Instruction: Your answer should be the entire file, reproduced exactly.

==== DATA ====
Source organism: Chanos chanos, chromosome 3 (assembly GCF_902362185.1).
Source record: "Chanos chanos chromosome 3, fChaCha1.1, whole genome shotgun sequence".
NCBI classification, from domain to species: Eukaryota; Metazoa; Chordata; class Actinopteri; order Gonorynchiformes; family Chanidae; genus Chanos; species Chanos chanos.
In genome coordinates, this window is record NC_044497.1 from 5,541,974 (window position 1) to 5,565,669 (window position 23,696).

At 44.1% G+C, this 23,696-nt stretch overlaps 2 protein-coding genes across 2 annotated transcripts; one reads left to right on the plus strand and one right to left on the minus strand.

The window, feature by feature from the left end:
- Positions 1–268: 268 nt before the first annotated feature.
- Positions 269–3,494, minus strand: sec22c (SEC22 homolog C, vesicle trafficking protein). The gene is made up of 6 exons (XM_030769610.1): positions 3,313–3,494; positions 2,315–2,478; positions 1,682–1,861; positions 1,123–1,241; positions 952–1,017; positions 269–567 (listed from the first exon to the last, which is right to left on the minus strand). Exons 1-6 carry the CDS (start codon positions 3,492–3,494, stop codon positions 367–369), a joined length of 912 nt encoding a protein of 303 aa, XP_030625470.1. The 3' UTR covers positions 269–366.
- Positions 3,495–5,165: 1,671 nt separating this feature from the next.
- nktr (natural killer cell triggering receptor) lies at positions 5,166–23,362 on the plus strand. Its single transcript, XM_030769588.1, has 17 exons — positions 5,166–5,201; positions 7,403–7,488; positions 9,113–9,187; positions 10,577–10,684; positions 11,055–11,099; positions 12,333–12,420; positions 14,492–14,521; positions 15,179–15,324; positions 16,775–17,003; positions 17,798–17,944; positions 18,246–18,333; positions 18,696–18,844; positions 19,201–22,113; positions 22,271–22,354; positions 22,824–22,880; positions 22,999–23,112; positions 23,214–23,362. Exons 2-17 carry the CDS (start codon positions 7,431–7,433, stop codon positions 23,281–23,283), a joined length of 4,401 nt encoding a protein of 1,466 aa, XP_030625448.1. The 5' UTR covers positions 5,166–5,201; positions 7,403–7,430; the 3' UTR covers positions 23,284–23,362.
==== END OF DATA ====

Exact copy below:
Source organism: Chanos chanos, chromosome 3 (assembly GCF_902362185.1).
Source record: "Chanos chanos chromosome 3, fChaCha1.1, whole genome shotgun sequence".
NCBI classification, from domain to species: Eukaryota; Metazoa; Chordata; class Actinopteri; order Gonorynchiformes; family Chanidae; genus Chanos; species Chanos chanos.
In genome coordinates, this window is record NC_044497.1 from 5,541,974 (window position 1) to 5,565,669 (window position 23,696).

At 44.1% G+C, this 23,696-nt stretch overlaps 2 protein-coding genes across 2 annotated transcripts; one reads left to right on the plus strand and one right to left on the minus strand.

The window, feature by feature from the left end:
- Positions 1–268: 268 nt before the first annotated feature.
- Positions 269–3,494, minus strand: sec22c (SEC22 homolog C, vesicle trafficking protein). The gene is made up of 6 exons (XM_030769610.1): positions 3,313–3,494; positions 2,315–2,478; positions 1,682–1,861; positions 1,123–1,241; positions 952–1,017; positions 269–567 (listed from the first exon to the last, which is right to left on the minus strand). Exons 1-6 carry the CDS (start codon positions 3,492–3,494, stop codon positions 367–369), a joined length of 912 nt encoding a protein of 303 aa, XP_030625470.1. The 3' UTR covers positions 269–366.
- Positions 3,495–5,165: 1,671 nt separating this feature from the next.
- nktr (natural killer cell triggering receptor) lies at positions 5,166–23,362 on the plus strand. Its single transcript, XM_030769588.1, has 17 exons — positions 5,166–5,201; positions 7,403–7,488; positions 9,113–9,187; positions 10,577–10,684; positions 11,055–11,099; positions 12,333–12,420; positions 14,492–14,521; positions 15,179–15,324; positions 16,775–17,003; positions 17,798–17,944; positions 18,246–18,333; positions 18,696–18,844; positions 19,201–22,113; positions 22,271–22,354; positions 22,824–22,880; positions 22,999–23,112; positions 23,214–23,362. Exons 2-17 carry the CDS (start codon positions 7,431–7,433, stop codon positions 23,281–23,283), a joined length of 4,401 nt encoding a protein of 1,466 aa, XP_030625448.1. The 5' UTR covers positions 5,166–5,201; positions 7,403–7,430; the 3' UTR covers positions 23,284–23,362.